Debt Financing and Bankruptcy Grade April, 18, Debt Financing and Bankruptcy The term bankruptcy was coined by Roman creditors who would immediately break the work bench of an aberrant debtor after they had confiscated and divided up all of his or her assets. The archaic practice was replaced by a more humane mode of settling financial disputes. The Bankruptcy act of 1978 merged chapters of previous law thereby strengthening company reorganizations by restructuring the way courts administered bankruptcy. The chapter that is most frequently used by companies is chapter 11 since it preserves assets better by allowing the company to reorganize, thereby allowing creditors to recover relatively more. Chapter 11 protects the company from the creditors who might seek to recover their assets by demanding for immediate liquidation under chapter 7.
It also gives the company a two years grace period that could enable it to take advantage of any recovery opportunity that may arise during the time. That is, the company will be capable of reorganizing itself. Chapter 11 reorganizations allow companies to self select the procedure for bankruptcy. The size of the company will not necessarily be equated to the amount of bankruptcy expenses that it has to pay, the rates to be recovered by creditors and time needed to come out of bankruptcy.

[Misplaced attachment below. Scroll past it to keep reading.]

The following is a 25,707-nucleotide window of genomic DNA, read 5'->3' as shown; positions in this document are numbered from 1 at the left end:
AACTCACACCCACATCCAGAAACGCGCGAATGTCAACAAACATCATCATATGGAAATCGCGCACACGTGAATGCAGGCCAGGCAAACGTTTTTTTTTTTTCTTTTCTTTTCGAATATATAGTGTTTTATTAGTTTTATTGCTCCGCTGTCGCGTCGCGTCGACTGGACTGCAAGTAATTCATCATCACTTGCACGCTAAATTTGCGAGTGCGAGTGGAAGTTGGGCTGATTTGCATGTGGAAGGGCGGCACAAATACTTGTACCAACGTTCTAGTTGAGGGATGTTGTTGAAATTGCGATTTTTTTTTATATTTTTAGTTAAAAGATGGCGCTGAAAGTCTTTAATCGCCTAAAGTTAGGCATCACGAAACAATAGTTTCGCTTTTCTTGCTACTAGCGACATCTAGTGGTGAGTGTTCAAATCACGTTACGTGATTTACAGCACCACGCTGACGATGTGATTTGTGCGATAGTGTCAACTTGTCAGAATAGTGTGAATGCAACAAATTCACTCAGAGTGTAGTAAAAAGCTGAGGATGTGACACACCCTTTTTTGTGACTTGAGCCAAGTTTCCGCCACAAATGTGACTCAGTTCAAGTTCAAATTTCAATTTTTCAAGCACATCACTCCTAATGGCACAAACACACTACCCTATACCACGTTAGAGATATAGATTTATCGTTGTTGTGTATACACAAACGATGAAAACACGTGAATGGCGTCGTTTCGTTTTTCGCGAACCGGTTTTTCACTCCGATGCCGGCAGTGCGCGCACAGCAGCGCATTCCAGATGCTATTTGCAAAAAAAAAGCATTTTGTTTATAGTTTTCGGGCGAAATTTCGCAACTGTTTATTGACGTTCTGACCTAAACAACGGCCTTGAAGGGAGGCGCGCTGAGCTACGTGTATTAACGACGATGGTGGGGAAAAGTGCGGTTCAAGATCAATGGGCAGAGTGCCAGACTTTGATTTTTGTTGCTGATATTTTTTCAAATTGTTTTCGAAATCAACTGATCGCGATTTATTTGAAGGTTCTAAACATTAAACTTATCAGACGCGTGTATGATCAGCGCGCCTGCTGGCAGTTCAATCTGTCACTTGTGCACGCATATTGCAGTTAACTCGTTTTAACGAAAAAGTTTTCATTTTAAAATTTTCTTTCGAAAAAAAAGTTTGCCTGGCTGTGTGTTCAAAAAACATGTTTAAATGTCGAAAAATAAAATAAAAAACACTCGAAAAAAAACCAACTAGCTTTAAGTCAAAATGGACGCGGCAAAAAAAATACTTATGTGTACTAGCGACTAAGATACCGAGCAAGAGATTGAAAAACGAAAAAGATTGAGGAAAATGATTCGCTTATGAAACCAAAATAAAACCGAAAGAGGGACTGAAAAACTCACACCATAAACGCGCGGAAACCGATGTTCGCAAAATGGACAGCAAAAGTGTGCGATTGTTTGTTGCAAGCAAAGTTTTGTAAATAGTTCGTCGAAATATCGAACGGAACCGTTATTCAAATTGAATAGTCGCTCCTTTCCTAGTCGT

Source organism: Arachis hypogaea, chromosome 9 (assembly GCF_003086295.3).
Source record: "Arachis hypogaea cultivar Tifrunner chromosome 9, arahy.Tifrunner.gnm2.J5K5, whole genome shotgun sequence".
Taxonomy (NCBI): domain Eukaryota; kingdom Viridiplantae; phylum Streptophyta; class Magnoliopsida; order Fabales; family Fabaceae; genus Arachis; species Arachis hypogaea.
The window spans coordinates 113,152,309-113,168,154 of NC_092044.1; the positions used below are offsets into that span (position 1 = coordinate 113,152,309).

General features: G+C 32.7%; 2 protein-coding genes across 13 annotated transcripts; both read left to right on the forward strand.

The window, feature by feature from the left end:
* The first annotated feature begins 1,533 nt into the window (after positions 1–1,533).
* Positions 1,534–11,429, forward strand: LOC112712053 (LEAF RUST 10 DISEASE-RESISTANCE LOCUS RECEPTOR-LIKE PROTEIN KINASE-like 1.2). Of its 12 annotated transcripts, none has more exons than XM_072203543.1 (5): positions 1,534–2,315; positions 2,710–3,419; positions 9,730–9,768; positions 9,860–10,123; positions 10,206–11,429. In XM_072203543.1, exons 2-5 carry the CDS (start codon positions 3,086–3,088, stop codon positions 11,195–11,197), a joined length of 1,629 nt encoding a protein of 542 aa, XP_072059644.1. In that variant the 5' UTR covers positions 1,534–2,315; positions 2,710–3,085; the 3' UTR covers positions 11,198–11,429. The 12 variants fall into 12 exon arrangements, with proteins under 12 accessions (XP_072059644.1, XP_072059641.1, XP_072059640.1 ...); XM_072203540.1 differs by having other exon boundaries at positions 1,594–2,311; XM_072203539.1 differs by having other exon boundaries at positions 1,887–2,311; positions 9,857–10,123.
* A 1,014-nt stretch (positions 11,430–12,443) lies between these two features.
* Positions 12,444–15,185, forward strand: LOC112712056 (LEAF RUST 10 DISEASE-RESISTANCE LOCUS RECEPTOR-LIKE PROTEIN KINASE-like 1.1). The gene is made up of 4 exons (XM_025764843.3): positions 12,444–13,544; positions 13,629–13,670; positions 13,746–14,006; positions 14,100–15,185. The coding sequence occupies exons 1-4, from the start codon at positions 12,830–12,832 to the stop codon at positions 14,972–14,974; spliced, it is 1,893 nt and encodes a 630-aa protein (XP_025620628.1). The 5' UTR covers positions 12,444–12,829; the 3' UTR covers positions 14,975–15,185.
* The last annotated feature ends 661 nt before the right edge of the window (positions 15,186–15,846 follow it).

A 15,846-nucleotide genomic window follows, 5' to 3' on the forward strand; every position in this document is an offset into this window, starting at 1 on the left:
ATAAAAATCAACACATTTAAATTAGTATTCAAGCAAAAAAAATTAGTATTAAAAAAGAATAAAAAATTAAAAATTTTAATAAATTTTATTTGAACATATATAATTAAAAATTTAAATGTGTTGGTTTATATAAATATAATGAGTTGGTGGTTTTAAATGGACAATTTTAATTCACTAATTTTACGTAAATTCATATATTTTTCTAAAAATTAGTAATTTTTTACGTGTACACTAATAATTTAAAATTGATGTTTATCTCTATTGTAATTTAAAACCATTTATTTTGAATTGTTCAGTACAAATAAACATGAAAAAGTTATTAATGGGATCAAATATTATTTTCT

However, if the company has an elaborate management structure, then it might take too long to file for a reorganization plan (Peter, 2002). Assets sold under this chapter do not yield anymore value than they would have through chapter 7. It would be fairly easy to persuade unsecured creditors provided the fact that they are likely to benefit from chapter 11 schemes which allows them to get up to one half of their claims unlike in chapter 7 where they get nothing.
Under this chapter, managers have much equity than chapter seven and there are more secured creditors. The unsecured creditors are represented by a committee appointed by the court. The committee which is composed of people with seven largest claims against the debtor can hire the team of professionals (Warner, 2009). The costs incurred by the committee are reimbursed later by the company through a courts directive.
This helps the company to save money that is very much needed during this period. Chapter 11 gives the company a chance to be successful once again should it manage to come out of bankruptcy. This chapter gives the company a chance to negotiate with the debtors. The company can put forth the argument of continuation to the bankruptcy committee to resist seizure of its assets unlike in chapter 7 liquidation. The managers of the company are protected from living office under this chapter should the company recover.
Also, given that managers are part of the secured creditors; this chapter gives them an advantage in that the lien of secured creditors is not dissolved once the company emerges. Companies exiting bankruptcy through chapter 11 often have their assets intact. This is so because it is possible to overstate the company’s assets to allow the courts to give it time to recover. This gives the company a chance to regain its value to ensure its survival. In this chapter, the likelihood of the company of incurring zero expenses is very high since unsecured creditors do not receive any reimbursements and the debtors are unlikely to ask for reimbursements in case the company recovers. References Warner, J.
(2009). Bankruptcy cost: Some evidence, Journal of Finance 3 (20), 337–347. Peter, M. (2002). Bankruptcy, Liquidation, and Reorganization. New York, NY: Arcade Publishing.